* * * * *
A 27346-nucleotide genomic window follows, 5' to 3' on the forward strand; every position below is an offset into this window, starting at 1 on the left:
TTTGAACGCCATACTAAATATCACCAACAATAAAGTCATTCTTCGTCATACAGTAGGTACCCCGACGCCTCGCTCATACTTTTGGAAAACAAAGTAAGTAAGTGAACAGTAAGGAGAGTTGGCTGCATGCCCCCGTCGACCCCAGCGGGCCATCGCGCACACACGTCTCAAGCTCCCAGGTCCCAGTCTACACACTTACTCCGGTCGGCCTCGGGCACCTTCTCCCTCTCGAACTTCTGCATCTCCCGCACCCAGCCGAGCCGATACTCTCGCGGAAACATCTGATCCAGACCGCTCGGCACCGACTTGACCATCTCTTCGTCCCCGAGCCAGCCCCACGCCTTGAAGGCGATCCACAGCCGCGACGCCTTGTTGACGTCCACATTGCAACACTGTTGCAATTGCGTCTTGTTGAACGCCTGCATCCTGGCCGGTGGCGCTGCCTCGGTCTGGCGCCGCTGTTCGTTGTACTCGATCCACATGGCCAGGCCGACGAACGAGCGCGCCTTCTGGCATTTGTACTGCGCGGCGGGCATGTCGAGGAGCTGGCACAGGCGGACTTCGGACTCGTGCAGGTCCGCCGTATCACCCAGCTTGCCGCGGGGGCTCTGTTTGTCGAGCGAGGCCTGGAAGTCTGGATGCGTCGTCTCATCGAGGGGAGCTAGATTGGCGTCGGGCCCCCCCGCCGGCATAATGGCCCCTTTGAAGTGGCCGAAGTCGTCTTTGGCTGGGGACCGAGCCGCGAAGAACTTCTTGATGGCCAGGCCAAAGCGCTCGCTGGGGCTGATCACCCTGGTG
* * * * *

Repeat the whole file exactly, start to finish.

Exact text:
A 27346-nucleotide genomic window follows, 5' to 3' on the forward strand; every position below is an offset into this window, starting at 1 on the left:
TTTGAACGCCATACTAAATATCACCAACAATAAAGTCATTCTTCGTCATACAGTAGGTACCCCGACGCCTCGCTCATACTTTTGGAAAACAAAGTAAGTAAGTGAACAGTAAGGAGAGTTGGCTGCATGCCCCCGTCGACCCCAGCGGGCCATCGCGCACACACGTCTCAAGCTCCCAGGTCCCAGTCTACACACTTACTCCGGTCGGCCTCGGGCACCTTCTCCCTCTCGAACTTCTGCATCTCCCGCACCCAGCCGAGCCGATACTCTCGCGGAAACATCTGATCCAGACCGCTCGGCACCGACTTGACCATCTCTTCGTCCCCGAGCCAGCCCCACGCCTTGAAGGCGATCCACAGCCGCGACGCCTTGTTGACGTCCACATTGCAACACTGTTGCAATTGCGTCTTGTTGAACGCCTGCATCCTGGCCGGTGGCGCTGCCTCGGTCTGGCGCCGCTGTTCGTTGTACTCGATCCACATGGCCAGGCCGACGAACGAGCGCGCCTTCTGGCATTTGTACTGCGCGGCGGGCATGTCGAGGAGCTGGCACAGGCGGACTTCGGACTCGTGCAGGTCCGCCGTATCACCCAGCTTGCCGCGGGGGCTCTGTTTGTCGAGCGAGGCCTGGAAGTCTGGATGCGTCGTCTCATCGAGGGGAGCTAGATTGGCGTCGGGCCCCCCCGCCGGCATAATGGCCCCTTTGAAGTGGCCGAAGTCGTCTTTGGCTGGGGACCGAGCCGCGAAGAACTTCTTGATGGCCAGGCCAAAGCGCTCGCTGGGGCTGATCACCCTGGTG